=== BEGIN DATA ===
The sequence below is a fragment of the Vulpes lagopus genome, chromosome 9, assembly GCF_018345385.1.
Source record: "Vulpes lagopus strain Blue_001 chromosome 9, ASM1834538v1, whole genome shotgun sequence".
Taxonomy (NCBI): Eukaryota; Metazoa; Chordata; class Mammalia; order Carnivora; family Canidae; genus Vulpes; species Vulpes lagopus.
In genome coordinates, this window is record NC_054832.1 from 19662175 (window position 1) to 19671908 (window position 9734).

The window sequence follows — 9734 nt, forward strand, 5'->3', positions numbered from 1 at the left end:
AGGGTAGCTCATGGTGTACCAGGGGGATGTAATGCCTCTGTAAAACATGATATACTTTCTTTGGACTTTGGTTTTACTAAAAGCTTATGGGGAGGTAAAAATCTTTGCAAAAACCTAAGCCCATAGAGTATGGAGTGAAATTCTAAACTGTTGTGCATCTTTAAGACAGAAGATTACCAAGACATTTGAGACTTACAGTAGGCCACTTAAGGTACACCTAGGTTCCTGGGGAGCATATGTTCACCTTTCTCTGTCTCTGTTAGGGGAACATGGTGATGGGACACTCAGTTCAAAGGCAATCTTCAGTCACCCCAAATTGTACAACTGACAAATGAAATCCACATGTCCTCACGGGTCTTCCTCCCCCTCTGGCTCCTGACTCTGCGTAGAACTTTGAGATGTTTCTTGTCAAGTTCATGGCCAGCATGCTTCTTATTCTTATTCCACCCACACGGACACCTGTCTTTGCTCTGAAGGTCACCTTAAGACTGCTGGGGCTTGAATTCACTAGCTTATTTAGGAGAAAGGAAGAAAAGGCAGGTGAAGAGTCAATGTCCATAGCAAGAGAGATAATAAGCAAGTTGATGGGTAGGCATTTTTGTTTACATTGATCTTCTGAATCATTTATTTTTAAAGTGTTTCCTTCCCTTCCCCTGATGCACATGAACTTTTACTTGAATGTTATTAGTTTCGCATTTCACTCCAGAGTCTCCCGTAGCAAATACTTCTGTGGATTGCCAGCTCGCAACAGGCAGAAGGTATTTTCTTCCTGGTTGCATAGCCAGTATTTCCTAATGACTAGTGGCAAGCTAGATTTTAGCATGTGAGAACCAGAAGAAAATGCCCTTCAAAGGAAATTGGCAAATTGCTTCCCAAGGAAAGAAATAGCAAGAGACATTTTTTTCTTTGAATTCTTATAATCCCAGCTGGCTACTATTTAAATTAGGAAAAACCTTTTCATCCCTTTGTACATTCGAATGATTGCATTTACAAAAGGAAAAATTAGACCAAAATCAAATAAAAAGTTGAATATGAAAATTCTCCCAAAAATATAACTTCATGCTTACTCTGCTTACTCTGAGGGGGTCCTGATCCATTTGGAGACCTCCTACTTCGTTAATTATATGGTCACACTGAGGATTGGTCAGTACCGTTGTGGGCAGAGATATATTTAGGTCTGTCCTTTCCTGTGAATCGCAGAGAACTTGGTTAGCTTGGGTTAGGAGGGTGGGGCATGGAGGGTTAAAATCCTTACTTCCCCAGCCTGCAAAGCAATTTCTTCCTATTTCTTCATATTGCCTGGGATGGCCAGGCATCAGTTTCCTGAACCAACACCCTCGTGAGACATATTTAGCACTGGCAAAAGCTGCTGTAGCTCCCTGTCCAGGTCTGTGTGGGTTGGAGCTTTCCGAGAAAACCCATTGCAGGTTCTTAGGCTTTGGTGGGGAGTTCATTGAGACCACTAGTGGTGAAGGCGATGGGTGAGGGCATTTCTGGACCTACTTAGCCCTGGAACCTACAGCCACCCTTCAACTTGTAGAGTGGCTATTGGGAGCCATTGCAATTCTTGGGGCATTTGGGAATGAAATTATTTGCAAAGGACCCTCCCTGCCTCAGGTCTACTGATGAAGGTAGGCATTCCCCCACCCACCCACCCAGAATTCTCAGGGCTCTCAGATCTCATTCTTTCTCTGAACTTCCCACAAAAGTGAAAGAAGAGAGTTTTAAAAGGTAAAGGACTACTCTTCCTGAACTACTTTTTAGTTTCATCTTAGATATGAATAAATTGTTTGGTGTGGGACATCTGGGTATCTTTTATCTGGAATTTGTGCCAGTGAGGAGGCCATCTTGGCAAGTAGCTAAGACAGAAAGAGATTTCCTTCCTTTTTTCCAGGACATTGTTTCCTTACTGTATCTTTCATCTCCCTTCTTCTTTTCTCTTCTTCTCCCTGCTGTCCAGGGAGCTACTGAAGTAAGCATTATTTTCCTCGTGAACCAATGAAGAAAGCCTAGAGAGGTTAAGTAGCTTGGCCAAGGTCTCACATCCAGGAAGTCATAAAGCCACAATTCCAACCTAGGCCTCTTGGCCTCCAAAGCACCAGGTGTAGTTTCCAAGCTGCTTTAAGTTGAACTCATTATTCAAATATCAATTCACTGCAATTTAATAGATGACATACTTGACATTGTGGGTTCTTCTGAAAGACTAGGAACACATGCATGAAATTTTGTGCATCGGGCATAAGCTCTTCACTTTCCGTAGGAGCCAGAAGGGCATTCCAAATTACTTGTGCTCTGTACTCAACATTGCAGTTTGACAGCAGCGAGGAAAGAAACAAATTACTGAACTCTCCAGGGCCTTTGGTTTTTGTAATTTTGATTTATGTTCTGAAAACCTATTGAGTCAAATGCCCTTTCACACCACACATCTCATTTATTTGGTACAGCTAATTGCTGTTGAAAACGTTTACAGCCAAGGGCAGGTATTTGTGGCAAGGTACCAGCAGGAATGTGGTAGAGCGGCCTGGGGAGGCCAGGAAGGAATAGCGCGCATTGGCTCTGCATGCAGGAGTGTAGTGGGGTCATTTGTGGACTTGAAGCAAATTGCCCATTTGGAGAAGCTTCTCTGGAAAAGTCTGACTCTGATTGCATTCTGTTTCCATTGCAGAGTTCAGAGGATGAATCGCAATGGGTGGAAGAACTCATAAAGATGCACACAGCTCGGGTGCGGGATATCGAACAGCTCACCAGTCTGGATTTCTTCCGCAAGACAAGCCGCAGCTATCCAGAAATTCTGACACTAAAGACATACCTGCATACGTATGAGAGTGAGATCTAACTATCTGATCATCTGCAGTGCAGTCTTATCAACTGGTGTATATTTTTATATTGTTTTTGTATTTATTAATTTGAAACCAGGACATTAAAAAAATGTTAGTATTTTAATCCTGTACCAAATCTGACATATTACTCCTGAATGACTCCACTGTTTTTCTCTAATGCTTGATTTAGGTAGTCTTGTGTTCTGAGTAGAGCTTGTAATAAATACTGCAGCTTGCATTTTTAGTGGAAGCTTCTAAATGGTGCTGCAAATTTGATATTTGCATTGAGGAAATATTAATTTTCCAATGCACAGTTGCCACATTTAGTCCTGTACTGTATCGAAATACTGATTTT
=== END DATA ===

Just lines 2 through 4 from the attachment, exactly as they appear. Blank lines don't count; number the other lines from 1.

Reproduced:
Source record: "Vulpes lagopus strain Blue_001 chromosome 9, ASM1834538v1, whole genome shotgun sequence".
Taxonomy (NCBI): Eukaryota; Metazoa; Chordata; class Mammalia; order Carnivora; family Canidae; genus Vulpes; species Vulpes lagopus.
In genome coordinates, this window is record NC_054832.1 from 19662175 (window position 1) to 19671908 (window position 9734).